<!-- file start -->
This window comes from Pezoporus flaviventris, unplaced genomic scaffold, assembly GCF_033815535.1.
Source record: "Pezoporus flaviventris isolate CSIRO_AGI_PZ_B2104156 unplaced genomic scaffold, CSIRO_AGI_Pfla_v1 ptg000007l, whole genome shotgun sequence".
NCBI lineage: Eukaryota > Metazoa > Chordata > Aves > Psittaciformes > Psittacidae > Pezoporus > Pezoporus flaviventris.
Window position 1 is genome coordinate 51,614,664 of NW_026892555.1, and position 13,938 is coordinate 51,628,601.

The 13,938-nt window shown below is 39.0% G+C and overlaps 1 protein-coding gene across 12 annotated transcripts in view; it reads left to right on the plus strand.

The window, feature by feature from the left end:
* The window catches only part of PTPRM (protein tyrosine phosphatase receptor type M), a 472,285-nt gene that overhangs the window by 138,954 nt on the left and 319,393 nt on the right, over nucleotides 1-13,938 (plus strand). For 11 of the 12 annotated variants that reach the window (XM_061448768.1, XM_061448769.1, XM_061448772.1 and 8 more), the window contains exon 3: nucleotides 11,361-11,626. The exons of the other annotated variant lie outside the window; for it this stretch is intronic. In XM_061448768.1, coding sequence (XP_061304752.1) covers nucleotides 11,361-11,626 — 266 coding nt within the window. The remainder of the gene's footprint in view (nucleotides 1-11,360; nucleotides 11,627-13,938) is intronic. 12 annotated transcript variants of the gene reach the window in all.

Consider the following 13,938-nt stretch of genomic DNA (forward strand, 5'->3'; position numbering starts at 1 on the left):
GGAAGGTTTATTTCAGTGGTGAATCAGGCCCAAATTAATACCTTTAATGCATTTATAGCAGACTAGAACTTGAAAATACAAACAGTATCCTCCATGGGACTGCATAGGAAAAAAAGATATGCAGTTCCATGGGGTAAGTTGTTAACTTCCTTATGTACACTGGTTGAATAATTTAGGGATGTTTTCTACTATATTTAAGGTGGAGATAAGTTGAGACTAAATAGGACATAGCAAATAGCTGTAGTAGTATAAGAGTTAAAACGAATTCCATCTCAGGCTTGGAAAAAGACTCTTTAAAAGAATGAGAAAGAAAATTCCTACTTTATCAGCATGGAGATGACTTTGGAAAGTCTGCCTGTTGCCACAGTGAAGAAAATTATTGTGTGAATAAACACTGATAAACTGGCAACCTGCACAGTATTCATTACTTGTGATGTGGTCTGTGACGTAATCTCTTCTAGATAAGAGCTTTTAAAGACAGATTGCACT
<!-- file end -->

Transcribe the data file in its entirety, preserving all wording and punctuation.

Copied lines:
This window comes from Pezoporus flaviventris, unplaced genomic scaffold, assembly GCF_033815535.1.
Source record: "Pezoporus flaviventris isolate CSIRO_AGI_PZ_B2104156 unplaced genomic scaffold, CSIRO_AGI_Pfla_v1 ptg000007l, whole genome shotgun sequence".
NCBI lineage: Eukaryota > Metazoa > Chordata > Aves > Psittaciformes > Psittacidae > Pezoporus > Pezoporus flaviventris.
Window position 1 is genome coordinate 51,614,664 of NW_026892555.1, and position 13,938 is coordinate 51,628,601.

The 13,938-nt window shown below is 39.0% G+C and overlaps 1 protein-coding gene across 12 annotated transcripts in view; it reads left to right on the plus strand.

The window, feature by feature from the left end:
* The window catches only part of PTPRM (protein tyrosine phosphatase receptor type M), a 472,285-nt gene that overhangs the window by 138,954 nt on the left and 319,393 nt on the right, over nucleotides 1-13,938 (plus strand). For 11 of the 12 annotated variants that reach the window (XM_061448768.1, XM_061448769.1, XM_061448772.1 and 8 more), the window contains exon 3: nucleotides 11,361-11,626. The exons of the other annotated variant lie outside the window; for it this stretch is intronic. In XM_061448768.1, coding sequence (XP_061304752.1) covers nucleotides 11,361-11,626 — 266 coding nt within the window. The remainder of the gene's footprint in view (nucleotides 1-11,360; nucleotides 11,627-13,938) is intronic. 12 annotated transcript variants of the gene reach the window in all.

Consider the following 13,938-nt stretch of genomic DNA (forward strand, 5'->3'; position numbering starts at 1 on the left):
GGAAGGTTTATTTCAGTGGTGAATCAGGCCCAAATTAATACCTTTAATGCATTTATAGCAGACTAGAACTTGAAAATACAAACAGTATCCTCCATGGGACTGCATAGGAAAAAAAGATATGCAGTTCCATGGGGTAAGTTGTTAACTTCCTTATGTACACTGGTTGAATAATTTAGGGATGTTTTCTACTATATTTAAGGTGGAGATAAGTTGAGACTAAATAGGACATAGCAAATAGCTGTAGTAGTATAAGAGTTAAAACGAATTCCATCTCAGGCTTGGAAAAAGACTCTTTAAAAGAATGAGAAAGAAAATTCCTACTTTATCAGCATGGAGATGACTTTGGAAAGTCTGCCTGTTGCCACAGTGAAGAAAATTATTGTGTGAATAAACACTGATAAACTGGCAACCTGCACAGTATTCATTACTTGTGATGTGGTCTGTGACGTAATCTCTTCTAGATAAGAGCTTTTAAAGACAGATTGCACT